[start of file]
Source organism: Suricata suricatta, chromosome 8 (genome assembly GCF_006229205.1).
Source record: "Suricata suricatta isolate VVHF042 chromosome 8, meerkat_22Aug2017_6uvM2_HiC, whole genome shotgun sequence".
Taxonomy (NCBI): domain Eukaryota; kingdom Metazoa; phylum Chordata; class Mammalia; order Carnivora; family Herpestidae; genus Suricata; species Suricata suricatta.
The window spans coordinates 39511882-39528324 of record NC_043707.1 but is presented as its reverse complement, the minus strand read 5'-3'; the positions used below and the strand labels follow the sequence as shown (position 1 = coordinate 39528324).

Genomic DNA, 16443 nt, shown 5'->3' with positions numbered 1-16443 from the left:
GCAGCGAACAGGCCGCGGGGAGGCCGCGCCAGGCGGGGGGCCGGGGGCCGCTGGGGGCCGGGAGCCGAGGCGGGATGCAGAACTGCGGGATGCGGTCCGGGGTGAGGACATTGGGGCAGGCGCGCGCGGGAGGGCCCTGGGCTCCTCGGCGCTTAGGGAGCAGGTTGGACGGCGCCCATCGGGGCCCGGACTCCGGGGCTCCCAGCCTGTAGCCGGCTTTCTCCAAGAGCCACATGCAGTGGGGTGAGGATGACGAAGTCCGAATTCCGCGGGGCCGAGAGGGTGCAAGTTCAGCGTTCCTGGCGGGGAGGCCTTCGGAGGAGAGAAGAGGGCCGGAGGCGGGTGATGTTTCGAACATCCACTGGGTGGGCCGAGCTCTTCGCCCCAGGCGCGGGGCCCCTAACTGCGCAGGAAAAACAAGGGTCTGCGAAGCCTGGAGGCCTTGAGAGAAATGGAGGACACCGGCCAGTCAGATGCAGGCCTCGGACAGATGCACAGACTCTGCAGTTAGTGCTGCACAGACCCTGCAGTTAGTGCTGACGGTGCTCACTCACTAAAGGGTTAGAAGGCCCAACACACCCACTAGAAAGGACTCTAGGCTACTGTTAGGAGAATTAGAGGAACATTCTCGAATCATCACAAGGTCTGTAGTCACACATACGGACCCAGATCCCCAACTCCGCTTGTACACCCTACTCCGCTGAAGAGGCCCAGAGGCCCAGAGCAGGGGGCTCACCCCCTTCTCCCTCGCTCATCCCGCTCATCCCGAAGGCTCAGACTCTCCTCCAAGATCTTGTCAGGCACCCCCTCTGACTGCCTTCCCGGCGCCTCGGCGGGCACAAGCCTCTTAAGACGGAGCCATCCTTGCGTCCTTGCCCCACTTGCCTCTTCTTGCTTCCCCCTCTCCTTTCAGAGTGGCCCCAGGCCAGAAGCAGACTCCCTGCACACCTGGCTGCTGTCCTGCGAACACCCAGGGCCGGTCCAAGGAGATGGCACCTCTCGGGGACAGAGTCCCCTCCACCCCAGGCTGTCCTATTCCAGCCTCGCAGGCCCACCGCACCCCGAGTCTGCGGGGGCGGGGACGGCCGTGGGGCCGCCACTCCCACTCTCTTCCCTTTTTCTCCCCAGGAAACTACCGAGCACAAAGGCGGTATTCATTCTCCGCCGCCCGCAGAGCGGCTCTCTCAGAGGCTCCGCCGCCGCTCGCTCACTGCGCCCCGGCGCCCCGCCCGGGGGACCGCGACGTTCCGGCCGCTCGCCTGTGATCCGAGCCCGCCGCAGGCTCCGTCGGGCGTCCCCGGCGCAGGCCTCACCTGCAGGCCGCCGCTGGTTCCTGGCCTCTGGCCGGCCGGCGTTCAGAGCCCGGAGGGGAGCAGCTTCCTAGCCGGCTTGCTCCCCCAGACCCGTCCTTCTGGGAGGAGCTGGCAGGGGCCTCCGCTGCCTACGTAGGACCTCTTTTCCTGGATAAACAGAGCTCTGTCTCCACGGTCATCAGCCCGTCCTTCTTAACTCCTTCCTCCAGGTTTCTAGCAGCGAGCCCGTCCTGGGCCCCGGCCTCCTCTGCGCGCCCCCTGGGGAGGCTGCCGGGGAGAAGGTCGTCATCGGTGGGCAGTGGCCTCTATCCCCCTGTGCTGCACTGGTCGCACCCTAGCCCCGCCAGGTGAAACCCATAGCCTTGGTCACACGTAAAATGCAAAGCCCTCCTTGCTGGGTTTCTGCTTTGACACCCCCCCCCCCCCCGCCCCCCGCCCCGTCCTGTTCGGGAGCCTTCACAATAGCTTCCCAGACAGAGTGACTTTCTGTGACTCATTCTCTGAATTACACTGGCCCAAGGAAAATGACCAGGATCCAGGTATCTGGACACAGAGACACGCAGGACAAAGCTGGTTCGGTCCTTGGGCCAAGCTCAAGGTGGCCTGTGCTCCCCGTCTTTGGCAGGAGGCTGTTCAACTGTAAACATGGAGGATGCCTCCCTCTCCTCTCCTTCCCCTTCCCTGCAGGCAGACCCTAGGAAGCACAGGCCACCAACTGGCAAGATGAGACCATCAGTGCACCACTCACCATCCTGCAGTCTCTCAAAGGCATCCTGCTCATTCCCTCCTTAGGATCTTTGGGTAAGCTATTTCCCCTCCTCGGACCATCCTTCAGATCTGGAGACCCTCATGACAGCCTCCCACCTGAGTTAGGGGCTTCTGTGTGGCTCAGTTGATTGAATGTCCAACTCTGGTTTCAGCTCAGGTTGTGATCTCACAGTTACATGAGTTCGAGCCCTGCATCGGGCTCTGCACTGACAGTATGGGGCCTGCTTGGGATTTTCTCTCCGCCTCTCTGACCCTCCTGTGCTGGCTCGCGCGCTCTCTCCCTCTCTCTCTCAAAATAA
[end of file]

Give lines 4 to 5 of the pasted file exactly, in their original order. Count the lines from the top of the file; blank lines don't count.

The window spans coordinates 39511882-39528324 of record NC_043707.1 but is presented as its reverse complement, the minus strand read 5'-3'; the positions used below and the strand labels follow the sequence as shown (position 1 = coordinate 39528324).

Genomic DNA, 16443 nt, shown 5'->3' with positions numbered 1-16443 from the left: